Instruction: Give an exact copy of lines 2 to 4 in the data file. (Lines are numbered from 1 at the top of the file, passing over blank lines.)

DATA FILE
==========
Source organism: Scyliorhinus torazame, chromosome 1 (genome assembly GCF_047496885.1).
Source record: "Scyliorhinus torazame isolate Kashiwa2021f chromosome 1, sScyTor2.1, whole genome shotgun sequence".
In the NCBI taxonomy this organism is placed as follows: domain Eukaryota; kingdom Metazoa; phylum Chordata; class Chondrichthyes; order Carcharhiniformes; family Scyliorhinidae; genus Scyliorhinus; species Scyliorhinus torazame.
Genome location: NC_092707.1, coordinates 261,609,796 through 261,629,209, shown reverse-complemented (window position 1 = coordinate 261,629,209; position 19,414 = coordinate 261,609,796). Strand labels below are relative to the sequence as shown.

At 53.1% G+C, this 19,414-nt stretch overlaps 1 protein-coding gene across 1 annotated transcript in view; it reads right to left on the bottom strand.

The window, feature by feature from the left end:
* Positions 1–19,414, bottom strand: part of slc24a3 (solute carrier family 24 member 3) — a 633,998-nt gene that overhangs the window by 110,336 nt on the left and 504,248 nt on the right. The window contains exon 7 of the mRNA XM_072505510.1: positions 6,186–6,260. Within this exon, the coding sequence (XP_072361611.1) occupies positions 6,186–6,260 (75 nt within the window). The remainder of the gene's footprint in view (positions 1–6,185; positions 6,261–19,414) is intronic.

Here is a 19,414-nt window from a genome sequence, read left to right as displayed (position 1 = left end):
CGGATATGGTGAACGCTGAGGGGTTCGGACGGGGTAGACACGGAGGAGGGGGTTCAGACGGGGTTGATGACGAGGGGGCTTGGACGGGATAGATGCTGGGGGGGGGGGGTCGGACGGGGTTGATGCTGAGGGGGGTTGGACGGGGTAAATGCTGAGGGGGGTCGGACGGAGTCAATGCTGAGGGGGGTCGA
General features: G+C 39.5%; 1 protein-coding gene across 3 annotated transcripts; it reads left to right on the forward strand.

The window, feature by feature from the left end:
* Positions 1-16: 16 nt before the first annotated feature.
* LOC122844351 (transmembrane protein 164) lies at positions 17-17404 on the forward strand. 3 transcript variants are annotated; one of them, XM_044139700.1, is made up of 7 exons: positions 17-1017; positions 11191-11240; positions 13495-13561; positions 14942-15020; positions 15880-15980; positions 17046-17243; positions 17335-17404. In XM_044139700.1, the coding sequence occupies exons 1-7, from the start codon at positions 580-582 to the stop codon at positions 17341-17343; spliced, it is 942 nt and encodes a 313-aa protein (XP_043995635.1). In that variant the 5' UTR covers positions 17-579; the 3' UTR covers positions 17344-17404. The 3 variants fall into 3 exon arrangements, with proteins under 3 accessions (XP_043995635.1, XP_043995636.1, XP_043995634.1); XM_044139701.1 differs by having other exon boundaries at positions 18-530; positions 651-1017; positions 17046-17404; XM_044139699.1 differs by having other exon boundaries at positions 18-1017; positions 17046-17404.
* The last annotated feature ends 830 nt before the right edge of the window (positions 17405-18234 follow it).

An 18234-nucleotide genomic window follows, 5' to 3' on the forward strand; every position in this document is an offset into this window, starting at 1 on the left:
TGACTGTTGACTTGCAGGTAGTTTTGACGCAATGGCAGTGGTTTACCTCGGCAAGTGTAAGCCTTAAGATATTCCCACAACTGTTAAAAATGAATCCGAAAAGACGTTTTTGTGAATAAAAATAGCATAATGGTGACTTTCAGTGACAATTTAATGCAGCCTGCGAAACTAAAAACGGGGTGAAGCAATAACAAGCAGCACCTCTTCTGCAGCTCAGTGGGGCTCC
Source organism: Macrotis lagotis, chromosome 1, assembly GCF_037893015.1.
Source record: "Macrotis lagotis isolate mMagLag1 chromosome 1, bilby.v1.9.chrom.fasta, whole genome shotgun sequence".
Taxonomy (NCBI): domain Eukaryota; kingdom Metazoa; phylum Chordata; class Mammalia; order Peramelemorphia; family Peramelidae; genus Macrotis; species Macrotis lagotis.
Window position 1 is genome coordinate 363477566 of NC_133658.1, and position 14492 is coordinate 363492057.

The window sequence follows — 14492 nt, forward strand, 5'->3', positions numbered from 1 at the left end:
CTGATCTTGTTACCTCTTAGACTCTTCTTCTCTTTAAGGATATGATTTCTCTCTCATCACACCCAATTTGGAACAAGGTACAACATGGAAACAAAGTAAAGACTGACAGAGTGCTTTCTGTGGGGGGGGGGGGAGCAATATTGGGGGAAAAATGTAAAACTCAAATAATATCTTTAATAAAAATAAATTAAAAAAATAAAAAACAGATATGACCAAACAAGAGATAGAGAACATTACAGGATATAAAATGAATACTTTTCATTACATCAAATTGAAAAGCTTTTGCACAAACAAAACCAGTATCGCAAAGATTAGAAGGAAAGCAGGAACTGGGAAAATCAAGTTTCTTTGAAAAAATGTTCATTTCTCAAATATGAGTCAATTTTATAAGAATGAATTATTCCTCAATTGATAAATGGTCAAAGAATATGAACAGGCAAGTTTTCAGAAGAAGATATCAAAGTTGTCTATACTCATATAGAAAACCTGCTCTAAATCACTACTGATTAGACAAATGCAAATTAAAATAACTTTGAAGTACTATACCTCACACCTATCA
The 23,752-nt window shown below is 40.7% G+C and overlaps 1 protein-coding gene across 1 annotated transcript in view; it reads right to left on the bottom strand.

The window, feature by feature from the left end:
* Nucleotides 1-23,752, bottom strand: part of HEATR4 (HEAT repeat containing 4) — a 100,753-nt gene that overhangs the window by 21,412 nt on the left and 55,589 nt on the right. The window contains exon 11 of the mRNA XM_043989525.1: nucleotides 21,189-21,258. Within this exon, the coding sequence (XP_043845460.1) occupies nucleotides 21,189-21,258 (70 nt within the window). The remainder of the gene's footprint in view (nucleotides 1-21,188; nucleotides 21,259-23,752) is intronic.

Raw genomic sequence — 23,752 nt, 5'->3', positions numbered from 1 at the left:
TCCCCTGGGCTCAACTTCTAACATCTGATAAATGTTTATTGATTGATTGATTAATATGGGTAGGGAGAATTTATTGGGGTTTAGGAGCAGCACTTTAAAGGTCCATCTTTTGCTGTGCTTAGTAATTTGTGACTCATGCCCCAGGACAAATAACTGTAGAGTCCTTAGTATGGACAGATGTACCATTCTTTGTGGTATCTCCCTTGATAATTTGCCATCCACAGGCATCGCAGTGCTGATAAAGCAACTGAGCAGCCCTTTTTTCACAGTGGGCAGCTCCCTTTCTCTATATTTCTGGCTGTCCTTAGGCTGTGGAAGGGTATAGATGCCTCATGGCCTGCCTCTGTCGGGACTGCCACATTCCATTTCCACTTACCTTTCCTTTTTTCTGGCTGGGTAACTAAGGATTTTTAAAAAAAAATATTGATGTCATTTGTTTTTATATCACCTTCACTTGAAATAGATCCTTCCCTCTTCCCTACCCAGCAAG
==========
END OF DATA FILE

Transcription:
Source record: "Scyliorhinus torazame isolate Kashiwa2021f chromosome 1, sScyTor2.1, whole genome shotgun sequence".
In the NCBI taxonomy this organism is placed as follows: domain Eukaryota; kingdom Metazoa; phylum Chordata; class Chondrichthyes; order Carcharhiniformes; family Scyliorhinidae; genus Scyliorhinus; species Scyliorhinus torazame.
Genome location: NC_092707.1, coordinates 261,609,796 through 261,629,209, shown reverse-complemented (window position 1 = coordinate 261,629,209; position 19,414 = coordinate 261,609,796). Strand labels below are relative to the sequence as shown.